The third butterfly (above photo, bottom butterfly) reacted very much like the first one and was docile enough to rest on the branch with the first one for me.

But the fourth one (see the three above photos) had a different reaction than the rest. It was still too weak for flying, but it didn’t want anything to do with me either. Like most Monarchs I try to photograph, it wanted to be as far from me as possible. But it could hardly fly! I didn’t press it, I kept my distance and took lots of close-ups of the ones on the branch (who were delightfully taking their time to warm up and wake up) and photos of the skittish one from several feet away. Every time I tried to approach him, he’d flit up and away and a few feet, just a few. He was just too tired for any serious flight. I finally went for a little walk hoping to find something halfway interesting to photograph for this blog entry to go with the Monarchs and to give the oh so tired and well traveled but very skittish Monarch a rest from my camera lens.

I saw quite a bit worth of photographing while I walked, actually but wasn’t quick enough on the draw to catch most of it. A white tail deer running across the road; a turtle dropping from the bank into the creek; a duck taking off from the bank; Snouts and Sulphers everywhere but so blasted by the wind they could hardly land; and a few other beasties and bugs.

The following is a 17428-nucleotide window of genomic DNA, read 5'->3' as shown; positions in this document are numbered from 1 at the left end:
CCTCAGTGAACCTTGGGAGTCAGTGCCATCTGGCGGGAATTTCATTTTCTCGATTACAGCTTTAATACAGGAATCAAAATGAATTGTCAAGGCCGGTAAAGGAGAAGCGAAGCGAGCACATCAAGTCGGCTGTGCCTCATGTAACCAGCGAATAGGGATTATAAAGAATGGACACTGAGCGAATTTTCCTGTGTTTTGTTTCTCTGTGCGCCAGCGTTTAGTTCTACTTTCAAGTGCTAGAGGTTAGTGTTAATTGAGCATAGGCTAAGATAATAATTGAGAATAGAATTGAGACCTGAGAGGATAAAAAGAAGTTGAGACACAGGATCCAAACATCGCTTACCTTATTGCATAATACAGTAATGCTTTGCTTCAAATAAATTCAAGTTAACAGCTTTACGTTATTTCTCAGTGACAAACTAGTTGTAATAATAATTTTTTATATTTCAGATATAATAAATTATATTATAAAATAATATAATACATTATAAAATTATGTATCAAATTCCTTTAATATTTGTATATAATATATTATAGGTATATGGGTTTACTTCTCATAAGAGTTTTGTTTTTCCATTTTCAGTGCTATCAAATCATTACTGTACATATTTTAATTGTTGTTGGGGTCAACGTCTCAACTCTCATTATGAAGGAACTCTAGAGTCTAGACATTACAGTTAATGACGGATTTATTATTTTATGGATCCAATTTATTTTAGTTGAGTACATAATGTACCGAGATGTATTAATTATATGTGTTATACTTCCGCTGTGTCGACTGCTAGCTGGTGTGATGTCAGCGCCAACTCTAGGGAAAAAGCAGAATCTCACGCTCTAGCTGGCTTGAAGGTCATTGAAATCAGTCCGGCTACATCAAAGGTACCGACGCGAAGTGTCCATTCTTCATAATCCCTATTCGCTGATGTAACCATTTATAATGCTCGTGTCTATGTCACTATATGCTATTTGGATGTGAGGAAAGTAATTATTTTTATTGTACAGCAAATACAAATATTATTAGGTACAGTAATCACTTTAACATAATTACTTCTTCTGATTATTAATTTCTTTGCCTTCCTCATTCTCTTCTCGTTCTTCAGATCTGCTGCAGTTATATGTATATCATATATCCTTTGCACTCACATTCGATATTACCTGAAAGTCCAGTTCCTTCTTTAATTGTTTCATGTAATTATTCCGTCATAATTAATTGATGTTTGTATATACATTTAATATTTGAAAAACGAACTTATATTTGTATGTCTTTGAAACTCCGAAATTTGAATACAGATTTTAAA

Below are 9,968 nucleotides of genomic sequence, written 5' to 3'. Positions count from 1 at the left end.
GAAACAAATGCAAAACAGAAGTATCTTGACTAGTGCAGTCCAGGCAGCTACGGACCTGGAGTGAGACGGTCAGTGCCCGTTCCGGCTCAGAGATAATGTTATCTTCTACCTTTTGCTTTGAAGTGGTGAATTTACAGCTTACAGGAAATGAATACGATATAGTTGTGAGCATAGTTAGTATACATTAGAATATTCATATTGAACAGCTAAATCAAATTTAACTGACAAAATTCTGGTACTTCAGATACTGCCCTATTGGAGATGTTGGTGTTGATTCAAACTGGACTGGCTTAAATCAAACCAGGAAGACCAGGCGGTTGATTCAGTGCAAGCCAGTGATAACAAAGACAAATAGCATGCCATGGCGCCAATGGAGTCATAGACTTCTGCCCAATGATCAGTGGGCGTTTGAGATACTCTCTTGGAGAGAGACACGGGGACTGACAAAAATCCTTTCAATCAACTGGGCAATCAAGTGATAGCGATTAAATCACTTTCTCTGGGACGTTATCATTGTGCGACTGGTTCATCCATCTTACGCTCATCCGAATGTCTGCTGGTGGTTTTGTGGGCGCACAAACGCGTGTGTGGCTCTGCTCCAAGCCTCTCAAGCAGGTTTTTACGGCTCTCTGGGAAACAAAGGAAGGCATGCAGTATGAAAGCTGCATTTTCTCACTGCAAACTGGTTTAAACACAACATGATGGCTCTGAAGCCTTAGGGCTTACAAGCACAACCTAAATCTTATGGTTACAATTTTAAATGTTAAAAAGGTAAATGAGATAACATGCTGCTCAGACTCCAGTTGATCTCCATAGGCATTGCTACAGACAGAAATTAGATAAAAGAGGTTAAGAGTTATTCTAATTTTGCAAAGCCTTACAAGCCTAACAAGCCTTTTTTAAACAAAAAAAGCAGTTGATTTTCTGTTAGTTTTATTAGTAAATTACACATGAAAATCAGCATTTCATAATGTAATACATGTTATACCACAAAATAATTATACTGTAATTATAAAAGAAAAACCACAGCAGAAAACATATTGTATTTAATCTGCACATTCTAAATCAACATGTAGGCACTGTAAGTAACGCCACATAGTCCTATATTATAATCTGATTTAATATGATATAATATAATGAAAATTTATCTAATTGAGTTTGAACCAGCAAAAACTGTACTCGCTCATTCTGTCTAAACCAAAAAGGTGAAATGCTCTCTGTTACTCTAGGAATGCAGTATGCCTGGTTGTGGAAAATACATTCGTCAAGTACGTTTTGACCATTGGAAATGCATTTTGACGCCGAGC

While walked I saw a few other varieties of butterflies like the ones above and below. But it was only the ones clinging to the dirt that I could photograph. It was really too windy for them to land on anything else but the ground where I was walking.

I wasn't fast enough (go figure) to catch the turtle dropping into the creek and I nearly wasn't fast enough to catch these two bass (above). You can see below that I was way too slow to catch anything but this duck waving goodbye to me with his tail feathers.

Fortunately the picnic area on Pinto Farm doesn't move much so I was able to take a photo of it as seen from near the creek. If I'd turned sharply to my left here and taken a photo, you'd see the other side of the bushes from where I had just released the Monarchs.

When I made my round-about way back to the butterflies on the branch I found #4 resting on a stick which was laying on the ground nearby. Miraculously, he allowed himself to be lifted up by the stick and kindly joined #1 and #3 on the branch where I could photograph all three together! Yea!!!! Yes, it’s the little things in life. Three Express Mailed Monarchs on a stick can make a girl pretty happy. Hey, we’re talking nearly $24 worth of Monarchs here that I was photographing. In bug terms, that’s like getting to photograph, well, something really really nice, pretty expensive, and rather rare. Okay?!